The U.S. Supreme Court this morning issued a 5-4 decision recognizing the constitutional right of same-sex couples to marry. Laws barring same-sex marriage, Justice Kennedy wrote for the majority, “burden the liberty” of same-sex couples in violation of the 14th Amendment’s Due Process Clause, and “abridge . . . equality” guaranteed by its Equal Protection Clause.
In his opinion, Kennedy attempted to assuage concerns that religious freedom would be harmed by its ruling. Here is that passage:
[I]t must be emphasized that religions, and those who adhere to religious doctrines, may continue to advocate with utmost, sincere conviction that, by divine precepts, same-sex marriage should not be condoned. The First Amendment ensures that religious organizations and persons are given proper protection as they seek to teach the principles that are so fulfilling and so central to their lives and faiths, and to their own deep aspirations to continue the family structure they have long revered. The same is true of those who oppose same-sex marriage for other reasons. In turn, those who believe allowing same-sex marriage is proper or indeed essential, whether as a matter of religious conviction or secular belief, may engage those who disagree with their view in an open and searching debate. The Constitution, however, does not permit the State to bar same-sex couples from marriage on the same terms as accorded to couples of the opposite sex.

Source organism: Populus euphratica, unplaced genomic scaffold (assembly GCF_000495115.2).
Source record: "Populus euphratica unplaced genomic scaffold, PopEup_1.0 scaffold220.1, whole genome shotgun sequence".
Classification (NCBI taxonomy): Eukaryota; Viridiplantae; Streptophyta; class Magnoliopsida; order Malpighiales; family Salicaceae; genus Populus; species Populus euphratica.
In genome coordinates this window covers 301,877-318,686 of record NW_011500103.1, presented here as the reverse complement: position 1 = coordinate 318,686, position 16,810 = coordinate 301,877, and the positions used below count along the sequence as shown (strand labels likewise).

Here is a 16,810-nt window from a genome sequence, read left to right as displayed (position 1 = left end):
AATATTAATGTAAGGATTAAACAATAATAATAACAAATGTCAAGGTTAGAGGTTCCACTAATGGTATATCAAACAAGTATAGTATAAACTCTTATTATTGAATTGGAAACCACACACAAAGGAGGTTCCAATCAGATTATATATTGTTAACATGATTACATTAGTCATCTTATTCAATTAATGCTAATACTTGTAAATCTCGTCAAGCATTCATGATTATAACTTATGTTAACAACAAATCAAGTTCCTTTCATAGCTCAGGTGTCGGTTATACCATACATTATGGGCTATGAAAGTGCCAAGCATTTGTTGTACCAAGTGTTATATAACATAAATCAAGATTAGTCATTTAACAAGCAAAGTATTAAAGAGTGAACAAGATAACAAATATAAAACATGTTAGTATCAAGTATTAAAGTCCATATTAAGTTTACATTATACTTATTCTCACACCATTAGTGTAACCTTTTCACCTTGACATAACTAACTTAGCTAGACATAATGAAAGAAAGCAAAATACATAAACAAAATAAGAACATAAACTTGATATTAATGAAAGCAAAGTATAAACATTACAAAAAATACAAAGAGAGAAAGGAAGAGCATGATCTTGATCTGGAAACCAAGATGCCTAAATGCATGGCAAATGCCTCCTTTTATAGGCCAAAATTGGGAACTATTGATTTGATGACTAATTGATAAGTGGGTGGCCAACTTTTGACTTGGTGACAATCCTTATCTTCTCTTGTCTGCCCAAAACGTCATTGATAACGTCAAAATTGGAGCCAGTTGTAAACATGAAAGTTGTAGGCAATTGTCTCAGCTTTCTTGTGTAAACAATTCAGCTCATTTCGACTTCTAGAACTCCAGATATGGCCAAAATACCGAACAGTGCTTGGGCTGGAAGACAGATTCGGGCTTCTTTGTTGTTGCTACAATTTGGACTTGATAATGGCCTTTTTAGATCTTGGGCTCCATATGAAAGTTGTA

Chief Justice Roberts, in a dissenting opinion, took issue with the majority’s handling of religious liberty. Here is an excerpt:
Today’s decision . . . creates serious questions about religious liberty. Many good and decent people oppose same-sex marriage as a tenet of faith, and their freedom to exercise religion is—unlike the right imagined by the majority—actually spelled out in the Constitution. Respect for sincere religious conviction has led voters and legislators in every State that has adopted same-sex marriage democratically to include accommodations for religious practice. The majority’s decision imposing same-sex marriage cannot, of course, create any such accommodations. The majority graciously suggests that religious believers may continue to “advocate” and “teach” their views of marriage. The First Amendment guarantees, however, the freedom to “exercise” religion. Ominously, that is not a word the majority uses.
Hard questions arise when people of faith exercise religion in ways that may be seen to conflict with the new right to same-sex marriage—when, for example, a religious college provides married student housing only to opposite-sex married couples, or a religious adoption agency declines to place children with same-sex married couples. Indeed, the Solicitor General candidly acknowledged that the tax exemptions of some religious institutions would be in question if they opposed same-sex marriage. There is little doubt that these and similar questions will soon be before this Court. Unfortunately, people of faith can take no comfort in the treatment they receive from the majority today.